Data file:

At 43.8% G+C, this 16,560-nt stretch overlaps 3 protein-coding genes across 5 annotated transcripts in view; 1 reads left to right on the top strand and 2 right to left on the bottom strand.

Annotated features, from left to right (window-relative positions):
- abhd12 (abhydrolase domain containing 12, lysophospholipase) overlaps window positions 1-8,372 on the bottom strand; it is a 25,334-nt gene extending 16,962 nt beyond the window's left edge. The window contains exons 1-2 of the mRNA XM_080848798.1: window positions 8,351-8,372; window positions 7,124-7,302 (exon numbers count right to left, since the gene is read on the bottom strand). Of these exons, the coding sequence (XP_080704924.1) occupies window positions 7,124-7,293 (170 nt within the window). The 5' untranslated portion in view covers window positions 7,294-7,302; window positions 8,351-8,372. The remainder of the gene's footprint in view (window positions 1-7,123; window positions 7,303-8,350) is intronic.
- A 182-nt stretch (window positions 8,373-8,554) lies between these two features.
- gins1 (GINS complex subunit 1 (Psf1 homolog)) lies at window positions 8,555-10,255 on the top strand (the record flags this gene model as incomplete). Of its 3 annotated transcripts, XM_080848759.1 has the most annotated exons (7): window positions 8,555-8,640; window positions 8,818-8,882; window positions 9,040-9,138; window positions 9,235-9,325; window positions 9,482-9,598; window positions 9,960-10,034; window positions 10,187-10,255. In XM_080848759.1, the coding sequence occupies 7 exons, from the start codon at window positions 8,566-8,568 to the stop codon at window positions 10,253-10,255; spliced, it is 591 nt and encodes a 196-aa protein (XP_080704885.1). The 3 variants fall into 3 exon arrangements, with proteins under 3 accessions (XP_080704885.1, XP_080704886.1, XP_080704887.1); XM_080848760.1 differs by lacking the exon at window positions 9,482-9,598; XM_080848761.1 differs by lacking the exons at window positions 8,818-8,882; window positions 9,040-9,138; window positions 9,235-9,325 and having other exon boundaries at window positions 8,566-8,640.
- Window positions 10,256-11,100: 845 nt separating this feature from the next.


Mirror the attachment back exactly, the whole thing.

At 43.8% G+C, this 16,560-nt stretch overlaps 3 protein-coding genes across 5 annotated transcripts in view; 1 reads left to right on the top strand and 2 right to left on the bottom strand.

Annotated features, from left to right (window-relative positions):
- abhd12 (abhydrolase domain containing 12, lysophospholipase) overlaps window positions 1-8,372 on the bottom strand; it is a 25,334-nt gene extending 16,962 nt beyond the window's left edge. The window contains exons 1-2 of the mRNA XM_080848798.1: window positions 8,351-8,372; window positions 7,124-7,302 (exon numbers count right to left, since the gene is read on the bottom strand). Of these exons, the coding sequence (XP_080704924.1) occupies window positions 7,124-7,293 (170 nt within the window). The 5' untranslated portion in view covers window positions 7,294-7,302; window positions 8,351-8,372. The remainder of the gene's footprint in view (window positions 1-7,123; window positions 7,303-8,350) is intronic.
- A 182-nt stretch (window positions 8,373-8,554) lies between these two features.
- gins1 (GINS complex subunit 1 (Psf1 homolog)) lies at window positions 8,555-10,255 on the top strand (the record flags this gene model as incomplete). Of its 3 annotated transcripts, XM_080848759.1 has the most annotated exons (7): window positions 8,555-8,640; window positions 8,818-8,882; window positions 9,040-9,138; window positions 9,235-9,325; window positions 9,482-9,598; window positions 9,960-10,034; window positions 10,187-10,255. In XM_080848759.1, the coding sequence occupies 7 exons, from the start codon at window positions 8,566-8,568 to the stop codon at window positions 10,253-10,255; spliced, it is 591 nt and encodes a 196-aa protein (XP_080704885.1). The 3 variants fall into 3 exon arrangements, with proteins under 3 accessions (XP_080704885.1, XP_080704886.1, XP_080704887.1); XM_080848760.1 differs by lacking the exon at window positions 9,482-9,598; XM_080848761.1 differs by lacking the exons at window positions 8,818-8,882; window positions 9,040-9,138; window positions 9,235-9,325 and having other exon boundaries at window positions 8,566-8,640.
- Window positions 10,256-11,100: 845 nt separating this feature from the next.